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Mat Dakin - 19 Jan 2017


On the 6th of August I returned home from a wonderful week in Cephalonia. Having travelled to and from Greece many times this year I had scoured the internet for the best possible flight price, settling on a long drive to Manchester but a cheap flight on Small Planet Airlines (SPA). Nope, I hadn't heard of them either. A July flight, with included hold luggage, for £200 was far better than anything else on offer, but I had mentally prepared myself that the travelling experience was probably going to make Ryanair look good. You can imagine my surprise when I boarded the outgoing flight to find a clean, spacious and modern aeroplane, with helpful staff and well-spaced seats. Where on earth had this airline come from? Lithuania, I later found out.

Fast forward a week and as I looked up from my Kindle at Cephalonia airport, killing the last 30 minutes before boarding the return flight, I could sense a ripple of panic start to spread amongst the watchful passengers. With no notice boards or obvious information point at the airport, it was hard to confirm the reason for this whispering. Turning to a fellow passenger, it seemed that the aeroplane that was due to take us back hadn't even set off from Manchester yet.  A quick google on the Small Planet Airlines website showed that nearly all their flights, across the whole of Europe, were being significantly delayed. Some by 24+ hours. But I would later find out that this is not an uncommon situation with Small Planet Airlines.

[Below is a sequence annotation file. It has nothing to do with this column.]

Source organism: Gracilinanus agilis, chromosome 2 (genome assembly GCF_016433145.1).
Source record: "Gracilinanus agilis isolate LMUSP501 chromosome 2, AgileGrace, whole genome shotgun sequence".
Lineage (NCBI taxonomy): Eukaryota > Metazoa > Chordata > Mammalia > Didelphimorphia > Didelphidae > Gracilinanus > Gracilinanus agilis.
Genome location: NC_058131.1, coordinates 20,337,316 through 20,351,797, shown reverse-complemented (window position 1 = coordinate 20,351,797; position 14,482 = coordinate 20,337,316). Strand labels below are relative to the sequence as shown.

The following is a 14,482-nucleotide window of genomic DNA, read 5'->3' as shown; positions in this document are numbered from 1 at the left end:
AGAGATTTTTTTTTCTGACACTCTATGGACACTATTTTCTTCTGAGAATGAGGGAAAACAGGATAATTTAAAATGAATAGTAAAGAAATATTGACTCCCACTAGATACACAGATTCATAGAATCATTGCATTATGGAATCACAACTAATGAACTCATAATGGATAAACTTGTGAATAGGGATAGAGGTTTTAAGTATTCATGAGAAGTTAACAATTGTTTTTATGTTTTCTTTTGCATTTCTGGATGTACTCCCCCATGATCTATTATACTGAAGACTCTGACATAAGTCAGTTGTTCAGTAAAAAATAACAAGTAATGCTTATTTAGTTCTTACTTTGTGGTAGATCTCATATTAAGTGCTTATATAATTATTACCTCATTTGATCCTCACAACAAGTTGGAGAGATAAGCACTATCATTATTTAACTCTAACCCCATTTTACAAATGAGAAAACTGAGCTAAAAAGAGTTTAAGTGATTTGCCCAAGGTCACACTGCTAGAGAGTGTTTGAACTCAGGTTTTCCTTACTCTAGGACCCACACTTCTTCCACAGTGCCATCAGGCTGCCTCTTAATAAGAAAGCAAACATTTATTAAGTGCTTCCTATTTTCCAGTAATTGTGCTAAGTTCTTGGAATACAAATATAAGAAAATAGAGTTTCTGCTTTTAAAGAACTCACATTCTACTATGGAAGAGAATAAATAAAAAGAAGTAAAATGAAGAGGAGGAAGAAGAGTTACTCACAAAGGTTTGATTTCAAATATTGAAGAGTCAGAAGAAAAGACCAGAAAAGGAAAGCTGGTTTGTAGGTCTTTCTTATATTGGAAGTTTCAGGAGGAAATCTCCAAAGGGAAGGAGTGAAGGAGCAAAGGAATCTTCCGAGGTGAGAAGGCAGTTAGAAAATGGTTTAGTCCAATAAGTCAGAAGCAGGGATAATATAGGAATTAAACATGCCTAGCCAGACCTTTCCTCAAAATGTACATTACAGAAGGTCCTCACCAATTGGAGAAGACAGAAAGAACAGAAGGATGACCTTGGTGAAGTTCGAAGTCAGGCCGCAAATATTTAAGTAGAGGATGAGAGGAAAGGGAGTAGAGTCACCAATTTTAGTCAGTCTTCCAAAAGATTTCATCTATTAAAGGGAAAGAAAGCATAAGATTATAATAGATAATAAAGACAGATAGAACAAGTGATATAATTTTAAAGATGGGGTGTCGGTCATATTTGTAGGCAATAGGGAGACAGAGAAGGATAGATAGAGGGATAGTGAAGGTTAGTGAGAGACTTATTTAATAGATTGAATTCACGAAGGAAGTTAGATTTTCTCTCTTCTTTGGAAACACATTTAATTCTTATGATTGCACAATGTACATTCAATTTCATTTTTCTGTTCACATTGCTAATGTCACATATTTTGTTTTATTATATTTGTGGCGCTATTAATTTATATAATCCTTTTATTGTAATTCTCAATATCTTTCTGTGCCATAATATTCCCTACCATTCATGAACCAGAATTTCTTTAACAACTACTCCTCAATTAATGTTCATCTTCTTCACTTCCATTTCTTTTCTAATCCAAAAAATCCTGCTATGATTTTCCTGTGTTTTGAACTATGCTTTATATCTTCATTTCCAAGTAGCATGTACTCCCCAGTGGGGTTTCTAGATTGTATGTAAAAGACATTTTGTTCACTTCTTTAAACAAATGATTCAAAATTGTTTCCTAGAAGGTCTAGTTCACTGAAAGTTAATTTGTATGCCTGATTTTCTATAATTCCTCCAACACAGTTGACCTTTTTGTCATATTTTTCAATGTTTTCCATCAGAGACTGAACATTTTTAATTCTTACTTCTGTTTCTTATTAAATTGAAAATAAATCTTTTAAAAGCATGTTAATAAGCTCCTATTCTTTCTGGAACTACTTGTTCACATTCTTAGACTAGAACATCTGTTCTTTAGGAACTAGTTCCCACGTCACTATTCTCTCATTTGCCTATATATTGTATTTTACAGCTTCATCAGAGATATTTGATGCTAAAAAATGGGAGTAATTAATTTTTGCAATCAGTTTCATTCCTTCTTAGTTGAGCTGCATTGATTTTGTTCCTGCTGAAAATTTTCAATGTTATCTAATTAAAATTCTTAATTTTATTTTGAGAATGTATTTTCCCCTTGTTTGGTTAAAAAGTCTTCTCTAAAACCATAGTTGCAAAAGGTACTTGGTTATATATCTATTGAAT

As the departure time came and went to the sound of a low frequency grumble of the predominately British passengers, someone from the airport came out to explain that we were all being taken to a hotel to wait for further information. When we arrived at the 'hotel' it was clear that this was a hotel without guests and, being so close to the airport, could be more accurately described as a  'holding camp'. The poor reps that accompanied us knew nothing, but they had started making plans for us to be housed in hotels overnight. To be fair, a complimentary meal of French fries and Greek salad starter followed by Spaghetti Bolognese did go some way to alleviating rumbling tummies and preventing a lynching.

In the end we managed to get back that night on a plane someone found kicking around in Thessaloniki. We were some 8 hours in delay. Usually I'm the type of Brit that just gets on with things and silently votes with their feet rather than making a song and dance about something I'm unhappy with. On this occasion, however, I decided to see what EU law said about flight delays; determined to get the airline to acknowledge the inconvenience caused by their shoddy operation. First port of call is always Money Saving Expert dot com and it appeared that as long as it was the airlines fault, which this was, then I was entitled to about 400E: the delay being over 3 hours, within the EU and over 1500km. The rules are listed here

Money Saving Expert recommended using the Resolver website to handle all communications with the airline, which I duly did, logging my claim on the 9th August with a Resolver template which contained the text "The judgement of the Court of Justice of the European Union in Tui & others v CAA confirmed the applicability of compensation for delay as set out in the Sturgeon case. As such, I am seeking compensation under EC Regulation 261/2004 for this delayed flight."